Response cost is a type of punishment procedure where wanted possessions are taken away.
Response cost is a type of punishment procedure where wanted possessions are taken away. This can include tokens, other physical items, or special privileges. There are steps for this related to the occurrence of the behavior, or the inability to carry out specific goals.
It's a term utilized for taking away reinforcement for behavior that is wholly disruptive or viewed as undesirable. Within ABA, it's a type of negative punishment.
Through the removal of something, such as an item that's preferred by a child, the likelihood of the behavior that's targeted happening again is reduced.
For this reason, it's usually used alongside a token economy, though best carried out when a child has a full understanding of what it implies. As such target behavior can occur again in this instance.
The practitioner can reinforce every response that's the correct one, or the one that they get right on the fourth or fifth time. This all depends on the schedule of reinforcement that's implemented. As such, teachers must routinely monitor the approaches they use in response to costs.
Examples of response costs are easy to find. Many already use them daily, often about many positive interventions without even knowing that they're doing so.
It can be thought of as a sort of fine that's given to someone as a response to another's display of poor behavior. From this, a price is reviewed for displaying certain behaviors deemed inappropriate.
In this case, if someone were to remove a piece of candy out of a child's gift basket due to something they said that was rude, the situation would be a typical response cost since it's carried out due to the child's response.
Another example of response costs is behavior management systems, one being a staircase.
From there is a list of different consequences with every step adding more punishments than the one prior. Every implemented penalty serves as a cost for the response of the student.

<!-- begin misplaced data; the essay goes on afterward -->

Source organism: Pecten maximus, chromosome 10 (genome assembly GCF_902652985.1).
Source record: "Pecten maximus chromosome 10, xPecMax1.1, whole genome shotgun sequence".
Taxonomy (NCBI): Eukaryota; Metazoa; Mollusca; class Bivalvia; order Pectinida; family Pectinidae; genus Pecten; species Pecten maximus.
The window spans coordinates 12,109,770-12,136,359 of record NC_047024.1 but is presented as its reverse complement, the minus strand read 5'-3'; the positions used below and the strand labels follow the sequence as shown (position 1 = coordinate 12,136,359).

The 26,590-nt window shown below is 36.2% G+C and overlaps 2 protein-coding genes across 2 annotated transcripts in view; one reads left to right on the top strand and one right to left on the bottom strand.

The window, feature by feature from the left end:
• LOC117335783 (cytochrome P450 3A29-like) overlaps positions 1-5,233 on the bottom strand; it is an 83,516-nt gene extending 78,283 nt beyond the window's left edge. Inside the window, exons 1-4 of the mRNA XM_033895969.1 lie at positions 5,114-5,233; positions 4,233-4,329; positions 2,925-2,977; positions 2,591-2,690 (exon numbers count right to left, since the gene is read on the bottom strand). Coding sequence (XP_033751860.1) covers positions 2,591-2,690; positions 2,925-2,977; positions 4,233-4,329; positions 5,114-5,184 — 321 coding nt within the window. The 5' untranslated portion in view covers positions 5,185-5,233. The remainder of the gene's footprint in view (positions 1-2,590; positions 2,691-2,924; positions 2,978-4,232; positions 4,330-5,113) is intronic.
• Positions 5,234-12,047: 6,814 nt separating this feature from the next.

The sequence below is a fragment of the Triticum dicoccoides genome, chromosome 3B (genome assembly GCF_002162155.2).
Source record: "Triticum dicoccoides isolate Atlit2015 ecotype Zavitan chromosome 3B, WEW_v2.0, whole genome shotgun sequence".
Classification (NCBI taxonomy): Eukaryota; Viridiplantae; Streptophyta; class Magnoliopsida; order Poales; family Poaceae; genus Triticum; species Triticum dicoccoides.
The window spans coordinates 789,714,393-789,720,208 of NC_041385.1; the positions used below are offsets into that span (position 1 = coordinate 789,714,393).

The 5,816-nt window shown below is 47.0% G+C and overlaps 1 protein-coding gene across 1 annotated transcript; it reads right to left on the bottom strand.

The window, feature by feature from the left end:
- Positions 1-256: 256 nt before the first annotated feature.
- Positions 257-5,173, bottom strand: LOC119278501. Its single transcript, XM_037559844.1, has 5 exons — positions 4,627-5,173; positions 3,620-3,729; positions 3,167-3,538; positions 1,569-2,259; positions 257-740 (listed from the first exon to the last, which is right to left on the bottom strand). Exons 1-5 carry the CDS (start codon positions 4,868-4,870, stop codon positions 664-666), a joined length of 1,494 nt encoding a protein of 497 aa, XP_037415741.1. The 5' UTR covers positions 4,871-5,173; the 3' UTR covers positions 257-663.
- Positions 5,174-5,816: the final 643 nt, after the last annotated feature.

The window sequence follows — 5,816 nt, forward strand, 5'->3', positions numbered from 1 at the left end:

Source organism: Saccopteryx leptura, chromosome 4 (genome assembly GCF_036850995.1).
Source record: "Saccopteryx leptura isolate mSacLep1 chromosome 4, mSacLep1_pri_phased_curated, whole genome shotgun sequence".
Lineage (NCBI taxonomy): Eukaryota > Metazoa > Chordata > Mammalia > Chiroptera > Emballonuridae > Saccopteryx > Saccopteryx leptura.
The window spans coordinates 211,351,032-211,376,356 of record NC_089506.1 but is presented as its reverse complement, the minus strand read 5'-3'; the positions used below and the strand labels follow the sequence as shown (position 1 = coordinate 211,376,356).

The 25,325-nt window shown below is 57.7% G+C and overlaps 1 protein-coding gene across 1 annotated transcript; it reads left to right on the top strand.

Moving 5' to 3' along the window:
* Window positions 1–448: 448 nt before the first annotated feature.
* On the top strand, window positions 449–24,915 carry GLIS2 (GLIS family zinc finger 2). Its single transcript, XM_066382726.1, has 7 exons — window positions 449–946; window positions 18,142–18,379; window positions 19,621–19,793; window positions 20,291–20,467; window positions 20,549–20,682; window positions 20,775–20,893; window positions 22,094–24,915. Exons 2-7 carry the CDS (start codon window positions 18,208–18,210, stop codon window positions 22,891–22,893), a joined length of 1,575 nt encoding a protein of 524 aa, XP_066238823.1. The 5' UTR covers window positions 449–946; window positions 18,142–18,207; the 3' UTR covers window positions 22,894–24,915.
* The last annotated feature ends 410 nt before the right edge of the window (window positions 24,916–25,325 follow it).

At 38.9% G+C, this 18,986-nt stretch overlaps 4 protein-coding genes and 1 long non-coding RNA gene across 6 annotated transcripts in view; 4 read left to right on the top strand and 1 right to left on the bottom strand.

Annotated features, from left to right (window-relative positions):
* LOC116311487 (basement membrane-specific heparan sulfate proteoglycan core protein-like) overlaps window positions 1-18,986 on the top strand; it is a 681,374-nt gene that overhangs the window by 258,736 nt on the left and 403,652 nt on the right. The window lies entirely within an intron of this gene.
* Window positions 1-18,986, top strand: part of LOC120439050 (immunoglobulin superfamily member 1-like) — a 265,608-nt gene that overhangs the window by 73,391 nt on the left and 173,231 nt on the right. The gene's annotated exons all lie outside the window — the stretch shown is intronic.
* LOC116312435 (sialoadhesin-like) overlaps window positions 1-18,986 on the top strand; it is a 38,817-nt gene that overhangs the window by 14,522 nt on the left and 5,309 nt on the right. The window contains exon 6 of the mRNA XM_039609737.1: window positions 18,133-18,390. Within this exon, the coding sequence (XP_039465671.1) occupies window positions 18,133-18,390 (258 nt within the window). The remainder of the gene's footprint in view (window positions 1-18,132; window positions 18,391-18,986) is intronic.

The difference between punishment and response costs is that punishments encompass a broader range of decisions made in response to poor behavior in a child, whereas response costs are more regimented.
In this example are two procedures of punishment, with one being response cost and the other a standard timeout. It's used to find out how effective they are in lowering rates of compliance failures in a group setting, such as a classroom with special needs kids.
With response cost, tokens were taken away from the children based on their noncompliance with the commands given by their teachers. However, timeout resulted in kids being placed away from the entire group for 60 seconds for each instance of their failure to comply.
From this, response costs are deemed a useful way to reduce poor behavior, based on research.
Response cost differs from negative reinforcement by occurring when a stimulus is removed by way of a consequence of poor behavior. In other words, it's a negative punishment.
Negative reinforcement relates to the removal of a condition needed negative, usually to grow the behavior that's wanted This takes place through presenting or removing a stimulus for the reduction of a specific behavior.